- Inadvertent expressions of interest may make people more interesting and attractive.
- People use nervous reactions to assess whether someone is attracted to them.
- Anxious individuals may appear nicer, more engaging, more interesting, and more conversational.
- Displaying nervous reactions during initial attraction could predict other desirable personality traits.
If you've ever become nervous during a conversation with someone you like, you're not alone. Thankfully, according to research, you might actually be more attractive when you are anxious, rather than arrogant—self-conscious, rather than self-confident. For the majority of people, perhaps, this is good news.
First Impression Butterflies
Many people suffer from first impression jitters when interacting with attractive relational options. They feel butterflies in their stomach and flushing in their face, among other semi-automatic responses in the moment. Yet as luck would have it, such inadvertent expressions of interest may actually make them appear more interesting—and attractive.
Susan M. Hughes et al. (2020) studied nervous behaviors displayed in response to interpersonal attraction and found that people use nervous reactions to assess whether someone is attracted to them. [i] They identified a number of potentially adaptive reasons why it is common to exhibit nervousness during an initial encounter with a potential paramour, and the ways in which such behaviors can be endearing.
We don't usually think of anxiety as appealing. But in the world of interpersonal attraction, think again.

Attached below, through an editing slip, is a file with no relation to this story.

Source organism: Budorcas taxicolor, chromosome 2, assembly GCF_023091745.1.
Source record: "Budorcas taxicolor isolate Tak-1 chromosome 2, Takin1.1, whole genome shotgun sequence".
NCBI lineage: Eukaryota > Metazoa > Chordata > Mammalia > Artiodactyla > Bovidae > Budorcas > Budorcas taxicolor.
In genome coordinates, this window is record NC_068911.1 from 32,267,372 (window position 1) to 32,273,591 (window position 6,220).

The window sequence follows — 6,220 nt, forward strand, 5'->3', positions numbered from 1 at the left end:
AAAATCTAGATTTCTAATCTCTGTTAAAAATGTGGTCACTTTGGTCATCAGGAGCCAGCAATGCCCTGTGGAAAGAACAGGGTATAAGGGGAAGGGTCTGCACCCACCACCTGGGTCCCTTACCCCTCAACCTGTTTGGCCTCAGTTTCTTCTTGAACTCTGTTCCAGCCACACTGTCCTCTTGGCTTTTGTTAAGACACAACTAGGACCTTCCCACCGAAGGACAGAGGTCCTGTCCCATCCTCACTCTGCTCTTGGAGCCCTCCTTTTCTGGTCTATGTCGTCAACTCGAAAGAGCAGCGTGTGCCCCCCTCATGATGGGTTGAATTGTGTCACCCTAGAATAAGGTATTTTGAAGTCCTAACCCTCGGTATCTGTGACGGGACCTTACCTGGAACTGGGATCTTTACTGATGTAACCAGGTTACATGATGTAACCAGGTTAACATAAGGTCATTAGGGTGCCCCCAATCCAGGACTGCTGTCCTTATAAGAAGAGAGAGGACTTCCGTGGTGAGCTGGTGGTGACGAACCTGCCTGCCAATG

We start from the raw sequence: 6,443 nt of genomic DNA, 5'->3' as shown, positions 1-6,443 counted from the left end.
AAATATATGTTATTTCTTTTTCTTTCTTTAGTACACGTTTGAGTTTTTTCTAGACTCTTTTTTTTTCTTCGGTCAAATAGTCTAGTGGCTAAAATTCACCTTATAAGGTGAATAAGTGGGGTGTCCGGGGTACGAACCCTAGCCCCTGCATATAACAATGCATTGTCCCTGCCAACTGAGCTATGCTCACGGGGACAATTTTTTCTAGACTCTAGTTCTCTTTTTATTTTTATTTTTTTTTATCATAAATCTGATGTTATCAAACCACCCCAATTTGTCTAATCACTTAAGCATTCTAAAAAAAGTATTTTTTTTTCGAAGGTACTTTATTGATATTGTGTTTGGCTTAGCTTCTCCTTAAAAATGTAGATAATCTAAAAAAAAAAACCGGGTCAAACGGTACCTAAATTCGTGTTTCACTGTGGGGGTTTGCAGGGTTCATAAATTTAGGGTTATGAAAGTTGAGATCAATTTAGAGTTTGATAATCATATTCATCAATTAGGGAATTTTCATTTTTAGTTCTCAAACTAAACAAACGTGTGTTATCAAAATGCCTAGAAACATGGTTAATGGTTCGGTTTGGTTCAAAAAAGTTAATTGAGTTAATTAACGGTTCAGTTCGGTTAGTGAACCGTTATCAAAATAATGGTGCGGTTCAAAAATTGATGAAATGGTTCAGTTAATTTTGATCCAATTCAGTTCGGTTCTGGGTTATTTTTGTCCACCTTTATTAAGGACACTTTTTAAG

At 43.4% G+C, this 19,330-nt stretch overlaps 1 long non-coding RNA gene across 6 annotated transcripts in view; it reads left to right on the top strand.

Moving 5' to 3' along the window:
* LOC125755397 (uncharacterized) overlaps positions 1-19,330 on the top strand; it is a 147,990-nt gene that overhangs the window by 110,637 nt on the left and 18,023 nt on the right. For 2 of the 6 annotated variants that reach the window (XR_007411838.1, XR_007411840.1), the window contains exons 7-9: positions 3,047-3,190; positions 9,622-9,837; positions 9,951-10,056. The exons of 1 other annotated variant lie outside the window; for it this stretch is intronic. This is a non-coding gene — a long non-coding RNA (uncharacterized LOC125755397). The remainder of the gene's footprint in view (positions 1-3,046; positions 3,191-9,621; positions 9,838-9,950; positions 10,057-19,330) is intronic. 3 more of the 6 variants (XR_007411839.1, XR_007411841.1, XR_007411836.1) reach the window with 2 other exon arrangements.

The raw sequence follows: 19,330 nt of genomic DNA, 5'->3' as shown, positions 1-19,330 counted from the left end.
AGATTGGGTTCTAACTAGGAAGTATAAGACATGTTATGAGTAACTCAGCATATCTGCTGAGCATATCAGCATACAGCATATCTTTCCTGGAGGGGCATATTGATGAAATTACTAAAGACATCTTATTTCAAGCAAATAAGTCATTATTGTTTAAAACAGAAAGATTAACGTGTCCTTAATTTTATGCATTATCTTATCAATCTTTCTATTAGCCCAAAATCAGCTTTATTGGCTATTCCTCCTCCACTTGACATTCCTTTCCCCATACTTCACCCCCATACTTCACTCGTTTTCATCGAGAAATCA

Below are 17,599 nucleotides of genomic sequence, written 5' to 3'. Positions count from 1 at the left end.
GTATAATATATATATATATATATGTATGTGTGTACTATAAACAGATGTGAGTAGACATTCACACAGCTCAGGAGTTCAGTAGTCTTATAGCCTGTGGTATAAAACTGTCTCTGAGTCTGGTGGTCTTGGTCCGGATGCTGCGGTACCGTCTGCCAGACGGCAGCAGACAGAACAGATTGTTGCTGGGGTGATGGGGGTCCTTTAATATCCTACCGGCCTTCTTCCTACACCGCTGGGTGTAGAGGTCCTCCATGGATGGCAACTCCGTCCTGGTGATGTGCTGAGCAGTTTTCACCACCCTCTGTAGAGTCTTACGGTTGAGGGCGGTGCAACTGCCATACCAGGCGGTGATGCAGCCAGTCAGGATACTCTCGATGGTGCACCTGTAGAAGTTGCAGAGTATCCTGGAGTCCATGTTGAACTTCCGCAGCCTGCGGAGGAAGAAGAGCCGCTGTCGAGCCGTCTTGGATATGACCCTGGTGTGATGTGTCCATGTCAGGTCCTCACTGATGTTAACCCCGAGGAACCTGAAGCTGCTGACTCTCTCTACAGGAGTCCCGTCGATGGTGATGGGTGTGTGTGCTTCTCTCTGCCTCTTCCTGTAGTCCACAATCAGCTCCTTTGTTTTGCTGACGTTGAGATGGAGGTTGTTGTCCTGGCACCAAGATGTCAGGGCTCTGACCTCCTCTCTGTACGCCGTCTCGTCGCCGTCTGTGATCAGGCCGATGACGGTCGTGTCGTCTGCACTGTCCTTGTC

As many of us know, as much as we try to hold it together, when we are nervous, our voices tend to give us away. But that is not necessarily a bad thing. Hughes et al. note that attraction or romantic interest can be discerned through vocal tones, since many people may find it hard to mask anxiety in the throes of attraction. They found that women reported raising their vocal pitch, which may make them sound more attractive, illustrating how speech patterns under the stress of initial interaction can enhance first impressions and attraction.
Regarding content, Hughes et al. note that although someone who is nervous may use more flustered communication, when a person becomes anxious when first speaking to someone they find attractive, their semantic communication may in fact become more effective.
In addition, or perhaps in part because of alluring vocal tone and content, Hughes et al. note that anxious individuals appear nicer, more engaging, more interesting, and more conversational, all of which increase desirability. Accordingly, someone who displays nervous reactions during initial attraction could signal to a possible mate that he or she possesses other desirable personality traits conducive to long-term relationships and parenting potential.
In fact, while appearance undoubtedly matters to some extent, Hughes et al. note that nonverbal expressiveness can compensate for a lack of physical attractiveness by enhancing initial impressions, making people appear more attractive. And regarding other senses, they note that nervous sweating releases pheromones during an initial encounter with an attractive potential mate, which can serve as a chemical signal of attraction.
So nerves may cause people to look, sound, and smell more appealing. But when it comes to perceiving reciprocity, nervousness has some downsides. Hughes et al. found that the more nervous a person was in the company of someone they found highly attractive, the less they were able to discern attraction from the other person. They attribute this to cognitive interference experienced during anxiety and attraction, and note that one’s own feelings of attraction may create nervousness, and complicate the ability to perceive attraction from another.
The good news is that nervousness does not necessarily decrease attractiveness—if anything, it may even increase it. Even if you are too flustered to fathom how someone else feels, your nerves will not automatically diminish someone’s attraction towards you.
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[i] Hughes, Susan M., Marissa A. Harrison, and Kathleen M. de Haan. 2020. “Perceived Nervous Reactions during Initial Attraction and Their Potential Adaptive Value.” Adaptive Human Behavior and Physiology 6 (1): 30–56. doi:10.1007/s40750-019-00127-y.